Authors: The Conversation
In 1947, Time magazine dubbed him “the greatest man in the world.” He was one of the world’s most famous organists, whose scholarly studies of Bach remain definitive today. As a theologian, he produced groundbreaking studies of the historical Jesus and the mysticism of the apostle Paul. And as a physician, he founded perhaps the most influential medical mission hospital in the world. In 1952, his philosophy of reverence for life was recognized with the Nobel Peace Prize. September 4 marks the 50th anniversary of his death at age 90.
We are referring, of course, to Albert Schweitzer, the person Winston Churchill called “a genius of humanity.” And though Schweitzer’s contributions are fading fast from living memory, some of the most pressing challenges facing the world today call us to revisit his life and legacy. In an age when wealth so often seems to be worshiped, the pursuit of power seems virtually unbridled and war continues to be regarded as an inescapable fact of human life, it is more important than ever that we pause to ponder Schweitzer’s views on the purpose of life.
We are a father-son duo of a medical school faculty member and student who have used works by Schweitzer in our own studies and teaching on callings, and these experiences have shown us the transformative effect they can have on the outlooks of students, helping them gain a clearer sense of their own calling in life.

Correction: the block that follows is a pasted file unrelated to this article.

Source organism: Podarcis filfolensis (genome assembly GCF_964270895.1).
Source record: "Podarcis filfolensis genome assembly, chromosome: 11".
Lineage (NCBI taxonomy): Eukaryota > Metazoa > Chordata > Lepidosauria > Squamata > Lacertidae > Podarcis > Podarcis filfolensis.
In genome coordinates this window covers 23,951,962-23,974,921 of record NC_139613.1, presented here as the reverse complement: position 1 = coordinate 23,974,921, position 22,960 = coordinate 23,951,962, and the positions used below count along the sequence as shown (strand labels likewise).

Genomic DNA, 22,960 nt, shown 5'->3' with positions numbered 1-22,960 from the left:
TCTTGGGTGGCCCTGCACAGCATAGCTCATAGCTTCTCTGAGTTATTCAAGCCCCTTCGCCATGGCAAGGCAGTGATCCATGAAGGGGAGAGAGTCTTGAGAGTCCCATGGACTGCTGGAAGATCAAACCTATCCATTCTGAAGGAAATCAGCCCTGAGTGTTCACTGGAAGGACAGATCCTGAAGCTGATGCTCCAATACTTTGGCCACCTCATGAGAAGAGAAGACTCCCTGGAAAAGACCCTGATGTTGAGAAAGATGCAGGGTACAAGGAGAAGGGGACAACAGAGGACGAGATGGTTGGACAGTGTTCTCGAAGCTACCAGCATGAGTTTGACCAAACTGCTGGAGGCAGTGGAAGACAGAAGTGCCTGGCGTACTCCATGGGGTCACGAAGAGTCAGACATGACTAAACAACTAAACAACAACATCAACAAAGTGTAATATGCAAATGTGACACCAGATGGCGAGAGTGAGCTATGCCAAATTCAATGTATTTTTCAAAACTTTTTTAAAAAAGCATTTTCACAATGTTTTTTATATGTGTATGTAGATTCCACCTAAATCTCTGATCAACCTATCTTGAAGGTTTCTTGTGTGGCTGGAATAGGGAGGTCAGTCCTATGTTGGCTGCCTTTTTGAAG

Born in 1875 in the Alsace region of what is now France, Schweitzer was the son of a Lutheran pastor. As a student, he earned doctorates in four fields, including philosophy, theology and medicine. His decision to pursue a career in medicine came relatively late, at age 30, in answer to a call for missionaries. After seven years of medical study, he and his wife Helene, who trained as a nurse in order to assist him, traveled 4,000 miles to Gabon in west-central Africa, where he founded a hospital for local people in Lambaréné. There Schweitzer lived and worked for most of the next 50 years.
Schweitzer collected huge amounts of money over his lifetime, but he did so with the intent of giving it away. When he and his wife left to found his mission hospital, their efforts were funded not by a government or philanthropic foundation, but by Schweitzer himself. The funds he generated from his many concerts and lectures over the years likewise went toward his mission. And Schweitzer donated the entirety of his Nobel Prize stipend to building a leprosarium next to his hospital. Clearly, he thought about money differently from most people.
Schweitzer did not see wealth primarily as a means to acquire more things for himself – especially not the sort of luxury goods with which some people try to prove that they are better than others. Instead, Schweitzer regarded money as a means to serve, and he devoted both the money he earned and the work that produced it to the service of others. True wealth, he believed, cannot be measured in dollars. “Those who thank God greatly are the truly wealthy,” he wrote. “Our inner happiness depends not on what we experience but on the degree of our gratitude to God, whatever the experience.”